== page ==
A month has passed by so quickly. I hardly noticed, but pass it did. Now it is time, once again, for the monthly hoof trimming routine. This always begins with Boo. You are thinking this is probably because Boo is the supposed Herd Queen - and you would be wrong. The fact is that it begins with Boo because the goatmother knows she will be so exhausted afterward, she just wants to get it over with. If you look at the picture above, you will understand part of the reason. Boo is rather capacious. You might notice that she is 'trying' to get up on the tire. She never made it, by the way. Sad but true. Boo is a bus.
However, size isn't the only way in which Boo relates to a bus. You know how in traffic you get stuck behind a bus and you just can't get around it? Or the fact that buses somehow always break down? Or that 'law' that buses always gets the 'right of way'? Buses are just not cooperative vehicles - and neither is Boo.
So the monthly hoof trimming procedure goes something like this:
We three girls are on one side of the barn with a double door between us and where the goatmother wants to do the hoof trimming. The first order of business is to get Boo out before the nimble feet of Ella and myself can make their way over the lower door and get out first. The upper door is opened but, lo and behold, Boo can not negotiate the small jump it takes to get over the bottom half of the door. It ends up with the goatmother holding us back while the goatfather has to open both doors for Boo to get out. If you can envision this, Ella and I have what is comparable to a simple 'gasoline' type engine, while Boo is in the 'diesel' category. We are constructed much lighter than the heavier diesel model. And you see, with a 'diesel', a supplemental ignition source (usually in the form of someone pushing from behind) is necessary to cause the cylinders to start firing (Boo's brain actually realizing, 'Oh, I have to move now') to create power and torque (actual physical movement of the legs propelling her forward). This is what it takes to actually get her out and into the right side of the barn for the task to be performed.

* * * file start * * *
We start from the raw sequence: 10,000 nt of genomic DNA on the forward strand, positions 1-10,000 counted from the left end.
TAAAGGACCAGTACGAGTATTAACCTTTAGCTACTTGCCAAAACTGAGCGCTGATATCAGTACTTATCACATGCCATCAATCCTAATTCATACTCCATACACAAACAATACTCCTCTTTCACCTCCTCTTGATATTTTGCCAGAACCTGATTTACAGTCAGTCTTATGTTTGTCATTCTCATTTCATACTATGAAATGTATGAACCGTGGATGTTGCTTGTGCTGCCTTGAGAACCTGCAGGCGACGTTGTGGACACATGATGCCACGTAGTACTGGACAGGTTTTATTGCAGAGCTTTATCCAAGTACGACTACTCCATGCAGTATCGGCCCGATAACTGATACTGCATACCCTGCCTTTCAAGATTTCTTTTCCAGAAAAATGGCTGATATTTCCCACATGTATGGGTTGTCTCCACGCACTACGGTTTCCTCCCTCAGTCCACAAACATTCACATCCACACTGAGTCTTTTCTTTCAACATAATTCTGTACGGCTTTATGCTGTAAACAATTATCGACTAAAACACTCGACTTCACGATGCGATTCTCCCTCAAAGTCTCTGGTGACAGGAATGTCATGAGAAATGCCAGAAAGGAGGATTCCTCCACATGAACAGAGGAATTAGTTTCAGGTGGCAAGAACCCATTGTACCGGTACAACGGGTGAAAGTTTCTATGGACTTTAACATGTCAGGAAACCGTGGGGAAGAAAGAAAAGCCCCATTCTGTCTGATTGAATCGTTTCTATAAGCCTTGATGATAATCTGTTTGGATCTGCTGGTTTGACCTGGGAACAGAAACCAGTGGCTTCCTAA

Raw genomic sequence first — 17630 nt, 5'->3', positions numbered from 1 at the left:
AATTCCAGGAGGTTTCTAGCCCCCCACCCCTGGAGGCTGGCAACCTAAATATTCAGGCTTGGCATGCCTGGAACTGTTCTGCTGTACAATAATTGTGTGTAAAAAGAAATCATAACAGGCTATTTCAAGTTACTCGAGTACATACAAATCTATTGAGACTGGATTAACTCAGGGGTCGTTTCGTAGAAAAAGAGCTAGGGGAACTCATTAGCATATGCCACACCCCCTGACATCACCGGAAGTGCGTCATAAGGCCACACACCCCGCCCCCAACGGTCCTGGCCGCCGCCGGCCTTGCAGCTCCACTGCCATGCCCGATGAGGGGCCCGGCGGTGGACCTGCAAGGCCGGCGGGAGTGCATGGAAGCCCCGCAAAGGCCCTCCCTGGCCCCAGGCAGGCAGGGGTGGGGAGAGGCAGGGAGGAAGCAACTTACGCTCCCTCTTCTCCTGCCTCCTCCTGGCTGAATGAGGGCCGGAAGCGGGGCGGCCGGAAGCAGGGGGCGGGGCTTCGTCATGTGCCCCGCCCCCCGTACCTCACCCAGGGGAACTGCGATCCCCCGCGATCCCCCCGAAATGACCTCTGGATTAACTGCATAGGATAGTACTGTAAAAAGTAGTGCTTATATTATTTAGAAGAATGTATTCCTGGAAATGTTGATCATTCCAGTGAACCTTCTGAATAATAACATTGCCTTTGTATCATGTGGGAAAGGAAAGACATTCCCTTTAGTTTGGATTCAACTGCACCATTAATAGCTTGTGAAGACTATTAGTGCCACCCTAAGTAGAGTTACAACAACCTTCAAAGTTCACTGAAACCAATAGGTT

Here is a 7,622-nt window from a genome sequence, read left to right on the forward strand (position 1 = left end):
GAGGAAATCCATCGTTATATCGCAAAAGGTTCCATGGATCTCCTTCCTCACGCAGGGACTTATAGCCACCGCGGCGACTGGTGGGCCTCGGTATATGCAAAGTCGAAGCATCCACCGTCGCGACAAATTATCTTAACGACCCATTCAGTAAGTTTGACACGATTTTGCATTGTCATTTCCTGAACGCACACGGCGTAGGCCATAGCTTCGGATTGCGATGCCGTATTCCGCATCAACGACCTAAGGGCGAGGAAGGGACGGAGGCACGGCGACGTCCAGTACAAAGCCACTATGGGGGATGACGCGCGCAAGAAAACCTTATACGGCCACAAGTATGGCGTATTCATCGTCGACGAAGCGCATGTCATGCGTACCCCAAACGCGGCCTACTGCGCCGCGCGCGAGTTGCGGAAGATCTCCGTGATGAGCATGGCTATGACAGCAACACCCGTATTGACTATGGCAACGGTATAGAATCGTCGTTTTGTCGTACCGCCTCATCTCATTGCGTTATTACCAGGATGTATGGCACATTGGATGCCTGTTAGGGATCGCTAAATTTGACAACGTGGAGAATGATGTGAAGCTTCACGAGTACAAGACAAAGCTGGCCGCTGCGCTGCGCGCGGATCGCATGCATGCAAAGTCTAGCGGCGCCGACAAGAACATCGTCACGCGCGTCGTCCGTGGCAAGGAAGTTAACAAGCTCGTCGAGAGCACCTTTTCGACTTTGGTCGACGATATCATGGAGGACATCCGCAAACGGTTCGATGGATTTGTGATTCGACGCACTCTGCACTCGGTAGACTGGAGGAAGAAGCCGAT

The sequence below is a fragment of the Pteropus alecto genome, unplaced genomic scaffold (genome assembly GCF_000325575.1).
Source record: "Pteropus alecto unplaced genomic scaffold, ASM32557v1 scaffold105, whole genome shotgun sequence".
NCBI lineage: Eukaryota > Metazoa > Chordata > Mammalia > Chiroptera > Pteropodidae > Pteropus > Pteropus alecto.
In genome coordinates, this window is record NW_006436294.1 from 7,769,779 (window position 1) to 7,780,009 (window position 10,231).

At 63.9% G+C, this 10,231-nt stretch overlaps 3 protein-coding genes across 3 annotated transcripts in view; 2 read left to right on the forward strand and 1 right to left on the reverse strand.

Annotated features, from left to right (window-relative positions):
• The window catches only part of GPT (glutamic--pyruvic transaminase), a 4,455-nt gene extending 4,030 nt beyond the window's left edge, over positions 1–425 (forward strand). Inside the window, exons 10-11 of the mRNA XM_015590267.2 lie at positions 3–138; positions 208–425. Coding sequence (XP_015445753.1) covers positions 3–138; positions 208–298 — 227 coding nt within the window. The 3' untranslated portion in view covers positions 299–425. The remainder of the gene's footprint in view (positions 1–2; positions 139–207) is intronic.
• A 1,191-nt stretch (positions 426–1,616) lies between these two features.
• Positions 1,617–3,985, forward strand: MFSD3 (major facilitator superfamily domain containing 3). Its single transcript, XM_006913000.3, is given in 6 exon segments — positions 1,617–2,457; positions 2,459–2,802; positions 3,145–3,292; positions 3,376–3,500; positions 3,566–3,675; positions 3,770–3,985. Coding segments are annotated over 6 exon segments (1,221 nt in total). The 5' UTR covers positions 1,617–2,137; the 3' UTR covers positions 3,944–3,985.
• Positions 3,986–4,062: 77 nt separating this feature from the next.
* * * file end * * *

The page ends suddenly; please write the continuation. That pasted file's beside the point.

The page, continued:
Now with a 'diesel' model, two things are required, a) a heavy duty mechanic (two in this case), and b) high compression. 'B' is a very important consideration. High compression is usually accomplished by the goatfather at one end and the goatmother at the other, squeezing Boo up against the fence. Any normal goat, when presented with a dish full of grain and alfalfa pellets, would totally disregard any other activity in favor of the concentration required to fully apply oneself to eating. Did I say Boo is not normal?
So, as the trimming begins, so begins the 'Intake Stroke'. Boo takes in a few bites (fuel injection). This is just enough for the intake valves in the cylinder 'head' to open and allow pressurized air to enter each cylinder while the pistons (Boo's four muscle and fat laden posty legs) travel downward. And yes, they do travel downward. The knees fold (this is the 'Compression Stroke'), and down she goes because she has figured out that if she does this, her feet will be covered 'en masse' and no one can get to them. The pressurized air in this step (brought about by Boo straining against her collar and momentarily shutting off her air supply) is made possible by the the 'turbocharger' (the stubborn Nubian mind-set) which then pushes air back into the intake system thus giving the 'diesel' a boost of air to keep up with more instantaneous fuel injection. (She gets back up and takes a few more bites after the goatmother lets go of her hoof).
This then leads us to the 'Power Stroke'. After injection takes place, an explosion occurs because of the combination of heat (supplied by the now frustrated goatmother) and atomized fuel (perhaps it would be better not to supply her with that grain after all). This causes the pistons to be forced downward (yet again) which produces more torque and the goatpower required from a typical 'diesel'.
Lastly, we have the 'Exhaust Stroke'. Believe me, by this time everyone is exhausted - even me.
If you ask me, Boo the Bus is a 'lemon'. Her 'frame' is bent, she needs a new 'starter', and her 'bumper' is way too large. And if she doesn't change her ways soon, I wouldn't be at all surprised if the goatmother doesn't just blow a 'gasket'.